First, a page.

Reimagining construction, transformed by innovation
Scott McGibbon, CEO of Pivotal Consultants and a fellow of the Institute of Innovation and Knowledge Exchange, discusses the potential and challenges the digital transformation is bringing to the construction industry.
The construction sector is often considered less innovative than other industries, due to its project-based character, its predilection to rely on micro and small to medium sized enterprises (MSME/SME) and the lack of-team relationships. However, currently, there is a paradigm shift in thinking by the industry, as it prepares to embrace innovation and development in existing processes and practice, along with the harnessing of the digitisation revolution.
At every level, throughout the whole project lifecycle, we’re seeing an increasing trend of businesses and individuals turning to innovation to help solve the major challenges facing the industry. These challenges range from the fragmented, siloed, and typically adversarial nature of the industry, and the perennial problem of skill shortages, to the need for improved productivity and performance and the move towards more sustainable construction.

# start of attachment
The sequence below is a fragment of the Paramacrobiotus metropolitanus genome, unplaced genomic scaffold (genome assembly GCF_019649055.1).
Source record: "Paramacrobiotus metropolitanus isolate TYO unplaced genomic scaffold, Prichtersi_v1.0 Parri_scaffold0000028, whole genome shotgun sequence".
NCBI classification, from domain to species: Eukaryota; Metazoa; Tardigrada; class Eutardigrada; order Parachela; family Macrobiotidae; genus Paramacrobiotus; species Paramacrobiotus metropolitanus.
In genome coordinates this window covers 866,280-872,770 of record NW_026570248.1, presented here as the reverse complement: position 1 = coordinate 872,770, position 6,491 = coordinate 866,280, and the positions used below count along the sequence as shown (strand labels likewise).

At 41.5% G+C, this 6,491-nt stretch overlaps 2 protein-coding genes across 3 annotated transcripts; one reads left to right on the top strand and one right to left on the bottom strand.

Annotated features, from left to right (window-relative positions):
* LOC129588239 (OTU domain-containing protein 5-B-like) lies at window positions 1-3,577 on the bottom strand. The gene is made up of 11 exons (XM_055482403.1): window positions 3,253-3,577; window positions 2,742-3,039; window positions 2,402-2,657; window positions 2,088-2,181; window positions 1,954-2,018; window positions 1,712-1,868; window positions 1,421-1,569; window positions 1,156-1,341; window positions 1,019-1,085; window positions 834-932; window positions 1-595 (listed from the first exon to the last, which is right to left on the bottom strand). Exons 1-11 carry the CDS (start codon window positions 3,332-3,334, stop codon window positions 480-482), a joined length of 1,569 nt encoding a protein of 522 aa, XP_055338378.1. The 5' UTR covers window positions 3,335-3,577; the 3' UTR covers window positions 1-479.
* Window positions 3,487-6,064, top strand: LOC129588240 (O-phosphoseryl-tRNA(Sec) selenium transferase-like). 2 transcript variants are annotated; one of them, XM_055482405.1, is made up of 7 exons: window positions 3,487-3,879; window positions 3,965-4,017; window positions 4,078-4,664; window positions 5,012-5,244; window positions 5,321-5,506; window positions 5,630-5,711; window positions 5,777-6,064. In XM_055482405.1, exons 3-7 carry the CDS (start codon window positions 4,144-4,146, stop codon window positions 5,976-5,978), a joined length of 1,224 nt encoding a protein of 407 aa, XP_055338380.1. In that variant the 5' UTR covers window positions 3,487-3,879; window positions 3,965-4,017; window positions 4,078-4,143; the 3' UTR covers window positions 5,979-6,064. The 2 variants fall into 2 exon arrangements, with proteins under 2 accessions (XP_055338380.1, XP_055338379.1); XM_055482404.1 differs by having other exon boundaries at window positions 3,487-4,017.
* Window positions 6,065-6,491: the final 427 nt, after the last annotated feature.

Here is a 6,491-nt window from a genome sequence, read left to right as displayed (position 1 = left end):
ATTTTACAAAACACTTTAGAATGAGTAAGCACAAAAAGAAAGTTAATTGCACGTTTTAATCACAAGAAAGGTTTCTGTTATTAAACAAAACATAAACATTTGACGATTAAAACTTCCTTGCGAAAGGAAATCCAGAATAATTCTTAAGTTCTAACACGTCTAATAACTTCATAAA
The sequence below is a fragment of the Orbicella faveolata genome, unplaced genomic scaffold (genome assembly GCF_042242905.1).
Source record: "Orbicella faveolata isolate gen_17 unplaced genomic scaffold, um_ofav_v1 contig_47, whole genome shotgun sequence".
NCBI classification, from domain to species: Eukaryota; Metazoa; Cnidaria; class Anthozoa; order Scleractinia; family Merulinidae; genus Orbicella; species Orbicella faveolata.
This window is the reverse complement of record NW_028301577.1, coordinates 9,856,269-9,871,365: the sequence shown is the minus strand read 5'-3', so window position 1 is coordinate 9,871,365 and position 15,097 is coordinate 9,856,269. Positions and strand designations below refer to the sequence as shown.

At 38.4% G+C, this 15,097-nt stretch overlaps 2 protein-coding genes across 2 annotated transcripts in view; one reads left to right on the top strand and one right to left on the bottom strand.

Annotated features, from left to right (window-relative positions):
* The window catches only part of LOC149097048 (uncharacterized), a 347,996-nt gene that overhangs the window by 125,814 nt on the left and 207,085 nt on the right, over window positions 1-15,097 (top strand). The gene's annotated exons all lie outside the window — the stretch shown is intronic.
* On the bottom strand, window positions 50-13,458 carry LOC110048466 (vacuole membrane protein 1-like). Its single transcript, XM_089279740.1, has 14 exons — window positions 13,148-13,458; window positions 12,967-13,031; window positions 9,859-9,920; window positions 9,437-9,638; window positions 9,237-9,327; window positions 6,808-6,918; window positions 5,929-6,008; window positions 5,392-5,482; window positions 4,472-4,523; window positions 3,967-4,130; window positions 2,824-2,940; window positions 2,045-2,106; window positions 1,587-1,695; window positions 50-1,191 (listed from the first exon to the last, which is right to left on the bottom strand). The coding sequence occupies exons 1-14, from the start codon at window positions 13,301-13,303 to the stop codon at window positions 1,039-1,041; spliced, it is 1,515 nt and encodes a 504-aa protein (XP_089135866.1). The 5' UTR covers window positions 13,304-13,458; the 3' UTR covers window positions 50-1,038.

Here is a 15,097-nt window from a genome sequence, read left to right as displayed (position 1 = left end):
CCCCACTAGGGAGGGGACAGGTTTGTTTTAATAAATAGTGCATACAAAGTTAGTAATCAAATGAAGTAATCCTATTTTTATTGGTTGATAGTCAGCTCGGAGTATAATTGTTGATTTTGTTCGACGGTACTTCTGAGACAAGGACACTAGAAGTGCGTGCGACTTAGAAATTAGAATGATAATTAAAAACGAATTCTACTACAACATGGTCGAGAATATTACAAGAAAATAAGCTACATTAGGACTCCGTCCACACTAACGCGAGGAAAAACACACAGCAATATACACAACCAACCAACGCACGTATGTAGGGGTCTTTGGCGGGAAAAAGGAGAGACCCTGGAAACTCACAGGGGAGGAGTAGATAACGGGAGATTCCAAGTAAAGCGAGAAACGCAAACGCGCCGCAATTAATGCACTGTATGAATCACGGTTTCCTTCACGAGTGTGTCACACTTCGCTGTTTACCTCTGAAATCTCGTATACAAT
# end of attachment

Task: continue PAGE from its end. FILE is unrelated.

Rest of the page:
Just a quarter of construction projects in the past three years came within 10% of their original deadlines - set against a backdrop of low productivity, rising project complexity, the low margins and constrained finances of the traditional business model, the skills gap, the high amount of waste generated, among other factors.
The construction needs to recognise the need to fundamentally evolve the processes, components and systems it utilises, to reduce waste and increase efficiency."
New digital technologies, devices and applications such as BIM, laser scanning and building mapping, together with innovative processes and methodologies such as integrated project delivery and off-site construction models, are making their mark in the building industry.